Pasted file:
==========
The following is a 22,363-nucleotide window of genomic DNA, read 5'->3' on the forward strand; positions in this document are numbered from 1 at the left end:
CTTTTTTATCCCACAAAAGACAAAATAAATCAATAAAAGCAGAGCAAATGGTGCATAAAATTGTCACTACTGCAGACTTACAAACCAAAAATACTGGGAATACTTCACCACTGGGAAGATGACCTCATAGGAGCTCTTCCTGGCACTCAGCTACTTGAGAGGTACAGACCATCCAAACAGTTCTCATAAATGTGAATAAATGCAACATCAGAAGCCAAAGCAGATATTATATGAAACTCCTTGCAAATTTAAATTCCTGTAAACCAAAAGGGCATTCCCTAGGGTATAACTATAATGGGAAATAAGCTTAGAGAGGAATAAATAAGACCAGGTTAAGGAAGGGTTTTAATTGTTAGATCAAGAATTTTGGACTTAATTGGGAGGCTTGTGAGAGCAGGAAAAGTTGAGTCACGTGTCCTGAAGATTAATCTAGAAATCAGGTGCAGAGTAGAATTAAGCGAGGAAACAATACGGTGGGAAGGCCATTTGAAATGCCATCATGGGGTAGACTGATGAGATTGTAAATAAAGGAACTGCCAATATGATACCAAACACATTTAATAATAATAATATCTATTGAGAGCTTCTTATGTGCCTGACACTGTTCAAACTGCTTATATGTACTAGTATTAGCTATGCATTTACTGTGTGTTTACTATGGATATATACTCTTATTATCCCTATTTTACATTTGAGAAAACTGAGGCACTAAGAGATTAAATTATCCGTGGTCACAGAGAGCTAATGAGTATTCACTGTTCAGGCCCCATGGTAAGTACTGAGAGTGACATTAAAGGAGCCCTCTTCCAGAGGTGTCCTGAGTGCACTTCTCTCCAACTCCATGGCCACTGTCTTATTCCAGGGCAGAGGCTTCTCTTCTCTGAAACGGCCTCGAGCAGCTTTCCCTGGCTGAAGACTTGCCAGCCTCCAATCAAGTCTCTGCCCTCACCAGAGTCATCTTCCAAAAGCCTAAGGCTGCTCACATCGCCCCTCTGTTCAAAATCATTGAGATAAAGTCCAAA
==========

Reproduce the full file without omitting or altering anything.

The following is a 22,363-nucleotide window of genomic DNA, read 5'->3' on the forward strand; positions in this document are numbered from 1 at the left end:
CTTTTTTATCCCACAAAAGACAAAATAAATCAATAAAAGCAGAGCAAATGGTGCATAAAATTGTCACTACTGCAGACTTACAAACCAAAAATACTGGGAATACTTCACCACTGGGAAGATGACCTCATAGGAGCTCTTCCTGGCACTCAGCTACTTGAGAGGTACAGACCATCCAAACAGTTCTCATAAATGTGAATAAATGCAACATCAGAAGCCAAAGCAGATATTATATGAAACTCCTTGCAAATTTAAATTCCTGTAAACCAAAAGGGCATTCCCTAGGGTATAACTATAATGGGAAATAAGCTTAGAGAGGAATAAATAAGACCAGGTTAAGGAAGGGTTTTAATTGTTAGATCAAGAATTTTGGACTTAATTGGGAGGCTTGTGAGAGCAGGAAAAGTTGAGTCACGTGTCCTGAAGATTAATCTAGAAATCAGGTGCAGAGTAGAATTAAGCGAGGAAACAATACGGTGGGAAGGCCATTTGAAATGCCATCATGGGGTAGACTGATGAGATTGTAAATAAAGGAACTGCCAATATGATACCAAACACATTTAATAATAATAATATCTATTGAGAGCTTCTTATGTGCCTGACACTGTTCAAACTGCTTATATGTACTAGTATTAGCTATGCATTTACTGTGTGTTTACTATGGATATATACTCTTATTATCCCTATTTTACATTTGAGAAAACTGAGGCACTAAGAGATTAAATTATCCGTGGTCACAGAGAGCTAATGAGTATTCACTGTTCAGGCCCCATGGTAAGTACTGAGAGTGACATTAAAGGAGCCCTCTTCCAGAGGTGTCCTGAGTGCACTTCTCTCCAACTCCATGGCCACTGTCTTATTCCAGGGCAGAGGCTTCTCTTCTCTGAAACGGCCTCGAGCAGCTTTCCCTGGCTGAAGACTTGCCAGCCTCCAATCAAGTCTCTGCCCTCACCAGAGTCATCTTCCAAAAGCCTAAGGCTGCTCACATCGCCCCTCTGTTCAAAATCATTGAGATAAAGTCCAAA